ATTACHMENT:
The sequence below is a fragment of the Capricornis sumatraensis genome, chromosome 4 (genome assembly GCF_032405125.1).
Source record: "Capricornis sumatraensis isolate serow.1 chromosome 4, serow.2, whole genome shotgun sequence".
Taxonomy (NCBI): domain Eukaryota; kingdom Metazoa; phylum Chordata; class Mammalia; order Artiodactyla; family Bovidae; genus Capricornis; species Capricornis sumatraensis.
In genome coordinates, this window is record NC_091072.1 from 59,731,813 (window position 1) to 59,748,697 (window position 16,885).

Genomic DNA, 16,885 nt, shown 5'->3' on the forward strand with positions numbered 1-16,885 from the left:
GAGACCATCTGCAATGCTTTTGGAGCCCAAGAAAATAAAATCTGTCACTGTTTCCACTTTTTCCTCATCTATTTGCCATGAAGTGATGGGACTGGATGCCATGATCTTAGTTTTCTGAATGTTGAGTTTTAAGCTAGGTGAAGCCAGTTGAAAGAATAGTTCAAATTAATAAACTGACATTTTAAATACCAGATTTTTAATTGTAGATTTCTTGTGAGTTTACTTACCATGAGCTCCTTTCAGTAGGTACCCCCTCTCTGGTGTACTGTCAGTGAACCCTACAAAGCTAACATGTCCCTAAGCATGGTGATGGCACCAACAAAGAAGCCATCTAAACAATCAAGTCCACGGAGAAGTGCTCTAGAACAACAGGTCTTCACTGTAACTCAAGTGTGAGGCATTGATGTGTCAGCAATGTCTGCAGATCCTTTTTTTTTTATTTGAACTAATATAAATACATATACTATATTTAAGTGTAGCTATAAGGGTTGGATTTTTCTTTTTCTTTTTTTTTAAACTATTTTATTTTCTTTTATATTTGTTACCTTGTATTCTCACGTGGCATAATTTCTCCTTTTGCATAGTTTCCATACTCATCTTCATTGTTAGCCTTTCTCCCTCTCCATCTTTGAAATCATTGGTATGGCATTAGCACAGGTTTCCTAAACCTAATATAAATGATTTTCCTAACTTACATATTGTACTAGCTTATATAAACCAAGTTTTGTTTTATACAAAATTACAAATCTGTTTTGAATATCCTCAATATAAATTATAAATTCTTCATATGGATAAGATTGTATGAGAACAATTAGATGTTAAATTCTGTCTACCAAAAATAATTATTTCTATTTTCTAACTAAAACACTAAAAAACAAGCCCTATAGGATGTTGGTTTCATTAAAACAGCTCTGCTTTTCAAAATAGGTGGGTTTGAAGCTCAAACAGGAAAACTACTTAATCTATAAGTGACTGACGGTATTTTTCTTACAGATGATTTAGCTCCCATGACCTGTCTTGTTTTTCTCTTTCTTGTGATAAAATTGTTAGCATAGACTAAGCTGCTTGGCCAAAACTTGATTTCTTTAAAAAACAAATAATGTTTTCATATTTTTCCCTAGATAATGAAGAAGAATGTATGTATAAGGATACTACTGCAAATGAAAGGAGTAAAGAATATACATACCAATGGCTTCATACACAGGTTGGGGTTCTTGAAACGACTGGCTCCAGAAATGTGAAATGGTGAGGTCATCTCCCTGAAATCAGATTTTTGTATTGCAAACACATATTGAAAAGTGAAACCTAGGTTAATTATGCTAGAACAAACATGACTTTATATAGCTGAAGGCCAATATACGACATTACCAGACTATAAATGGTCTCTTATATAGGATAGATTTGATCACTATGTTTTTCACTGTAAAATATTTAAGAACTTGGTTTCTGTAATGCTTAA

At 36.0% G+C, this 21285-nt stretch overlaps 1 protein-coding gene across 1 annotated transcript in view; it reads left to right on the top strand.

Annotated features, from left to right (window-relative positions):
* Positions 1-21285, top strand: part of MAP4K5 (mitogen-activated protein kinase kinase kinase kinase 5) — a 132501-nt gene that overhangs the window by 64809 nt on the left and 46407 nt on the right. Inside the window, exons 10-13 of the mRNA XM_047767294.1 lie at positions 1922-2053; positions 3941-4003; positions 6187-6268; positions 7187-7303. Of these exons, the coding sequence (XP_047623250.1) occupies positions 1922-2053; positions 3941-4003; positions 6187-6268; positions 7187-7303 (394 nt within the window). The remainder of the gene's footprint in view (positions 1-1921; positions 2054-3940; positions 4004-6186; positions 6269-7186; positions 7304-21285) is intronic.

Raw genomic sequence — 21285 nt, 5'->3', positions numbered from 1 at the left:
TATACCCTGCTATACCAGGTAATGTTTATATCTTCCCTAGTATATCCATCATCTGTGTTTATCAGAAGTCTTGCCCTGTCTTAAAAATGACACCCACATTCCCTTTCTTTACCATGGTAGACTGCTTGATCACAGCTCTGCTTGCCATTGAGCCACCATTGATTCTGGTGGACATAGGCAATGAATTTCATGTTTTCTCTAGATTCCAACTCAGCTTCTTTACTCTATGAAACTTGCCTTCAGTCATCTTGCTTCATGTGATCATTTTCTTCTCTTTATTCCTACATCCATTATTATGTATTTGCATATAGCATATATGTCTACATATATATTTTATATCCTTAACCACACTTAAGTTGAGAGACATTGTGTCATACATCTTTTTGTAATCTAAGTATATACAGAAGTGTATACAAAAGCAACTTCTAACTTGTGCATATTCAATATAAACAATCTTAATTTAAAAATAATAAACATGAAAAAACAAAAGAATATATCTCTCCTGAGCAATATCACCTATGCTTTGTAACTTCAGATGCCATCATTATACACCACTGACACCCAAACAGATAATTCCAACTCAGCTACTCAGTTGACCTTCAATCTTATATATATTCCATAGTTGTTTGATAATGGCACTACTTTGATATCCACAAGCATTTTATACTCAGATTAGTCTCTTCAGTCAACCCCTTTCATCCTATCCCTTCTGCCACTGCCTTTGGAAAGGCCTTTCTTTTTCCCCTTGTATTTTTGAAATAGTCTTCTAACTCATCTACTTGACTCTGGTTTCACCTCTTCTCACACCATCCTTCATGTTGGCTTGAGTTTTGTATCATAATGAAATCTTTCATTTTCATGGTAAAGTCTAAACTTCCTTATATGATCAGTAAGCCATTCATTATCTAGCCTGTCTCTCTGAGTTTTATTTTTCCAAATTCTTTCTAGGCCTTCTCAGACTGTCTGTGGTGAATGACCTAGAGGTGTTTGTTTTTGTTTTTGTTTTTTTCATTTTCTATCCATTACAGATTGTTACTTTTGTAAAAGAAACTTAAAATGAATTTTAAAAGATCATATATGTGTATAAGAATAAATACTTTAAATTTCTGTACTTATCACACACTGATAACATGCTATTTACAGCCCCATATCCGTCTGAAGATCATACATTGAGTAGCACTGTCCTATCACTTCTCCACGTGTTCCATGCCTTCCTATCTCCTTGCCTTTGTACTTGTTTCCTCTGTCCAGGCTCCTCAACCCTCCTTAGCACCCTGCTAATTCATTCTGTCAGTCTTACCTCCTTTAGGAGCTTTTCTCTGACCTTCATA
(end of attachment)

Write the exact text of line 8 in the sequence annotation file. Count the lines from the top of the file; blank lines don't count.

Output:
Annotated features, from left to right (window-relative positions):